I am currently lying on a pull out couch arming myself with blankets and sweaters to battle against the cold. I am about 5,000 feet above sea level, staying in a house nestled in the tree-filled mountains of Lake Arrowhead with about 20 other third culture kids for the weekend. I’ve been to this very house before, last January to be exact. Many of the people that I am staying with me are familiar faces since they attend what is now my university alma mater. Given that my Southern California home in the valley isn’t far from here, I figured why not come back?
It seems like this moment is a continuation of my recent season of revisiting the familiar.
With high school far behind me and university life recently concluded, I’ve been in my family’s home a lot more and I have been in closer proximity to the those with whom I attended high school while further away from the friends I made during my undergraduate experience. With time passing and people changing, many friends that I made during high school are no longer people I stay in contact with, a reality that comes with growing up. Despite the distance that separated me from my high school mates during my four years of undergrad, there are two high school friends that are near and dear to my heart. I am fortunate that the sentiment is reciprocated with them towards me.
This past week, I was able able to grab a bite with them, one at a time. Though it had been a year or more since we last saw each other in person, it was like we picked up where we left off. But even though they were faces I recognized, behind those faces were experiences and memories they collected and stored in their mind over the course of the year we were apart, pieces of them foreign to me prior to our recent encounter.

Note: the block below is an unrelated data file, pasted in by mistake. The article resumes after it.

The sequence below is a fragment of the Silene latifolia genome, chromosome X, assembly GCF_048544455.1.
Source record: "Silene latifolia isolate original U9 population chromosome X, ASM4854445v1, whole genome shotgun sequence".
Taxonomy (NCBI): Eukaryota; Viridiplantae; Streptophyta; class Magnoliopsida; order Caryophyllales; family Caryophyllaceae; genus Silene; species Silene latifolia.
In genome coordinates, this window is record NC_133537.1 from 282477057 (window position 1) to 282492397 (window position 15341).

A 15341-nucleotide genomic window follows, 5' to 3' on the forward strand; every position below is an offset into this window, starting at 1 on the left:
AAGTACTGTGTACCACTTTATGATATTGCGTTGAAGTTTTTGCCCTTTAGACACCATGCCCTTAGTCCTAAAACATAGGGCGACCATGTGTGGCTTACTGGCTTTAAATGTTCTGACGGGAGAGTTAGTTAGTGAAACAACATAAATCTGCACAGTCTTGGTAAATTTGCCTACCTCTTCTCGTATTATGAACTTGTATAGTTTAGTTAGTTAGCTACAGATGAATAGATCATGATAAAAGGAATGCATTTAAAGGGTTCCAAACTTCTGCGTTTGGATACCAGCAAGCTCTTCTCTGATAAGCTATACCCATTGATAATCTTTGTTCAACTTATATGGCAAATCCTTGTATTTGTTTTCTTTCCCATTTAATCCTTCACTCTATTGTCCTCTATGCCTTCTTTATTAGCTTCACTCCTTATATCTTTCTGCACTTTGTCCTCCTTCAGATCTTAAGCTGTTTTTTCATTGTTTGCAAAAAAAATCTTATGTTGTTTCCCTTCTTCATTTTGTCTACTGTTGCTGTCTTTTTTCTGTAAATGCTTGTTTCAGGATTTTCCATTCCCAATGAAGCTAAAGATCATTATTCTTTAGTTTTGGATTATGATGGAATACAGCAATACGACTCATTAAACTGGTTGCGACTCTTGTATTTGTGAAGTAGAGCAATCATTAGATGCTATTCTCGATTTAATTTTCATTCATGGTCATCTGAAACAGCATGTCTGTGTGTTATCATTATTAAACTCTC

That week was gone and this past Thursday came. I found myself, once again, as a volunteer for my little sister’s elementary school field trip. The last time I volunteered was last year and while the school did not change, her class did as well as the destination of the field trip. This time, we visited a planetarium at a community college nearby. We had lunch followed by a brief exploration of downtown. We then found ourselves in the Riverside Metropolitan Museum, learning about the native wildlife and the roots of the ground we stand on, a history rich in the culture of various Native American tribes (Chumash, Tongva, Serrano, Cahuilla, Luiseño, and Kumeyaay).
|Jewelry from various Native American Groups|
|My sissy and me|
So much of Southern California used to be Mexico and prior to that, it was fully inhabited by these Native American people. Where I live and where I am currently staying was originally home to the Cahuilla people.
I am faced with the truth that there is more to the ground that my feet stand upon. I am faced with the evidence of Manifest Destiny and the fact that most of this land no longer belongs to those Native Americans. It’s moments like these that demonstrate the depth surrounding undocumented immigrants who come here from Mexico. There is so much history here and to assume that their deportation is a straight-forward, reasonable solution is to ignore the honest history that exists here between the United States, Mexico, and their ancestors.
With this realization from my sister’s school field trip, the conversations with my high school friends, and my stay with my university TCK family, I realize didn’t have to go far to discover new things, learn valuable lessons, and hear incredible experiences.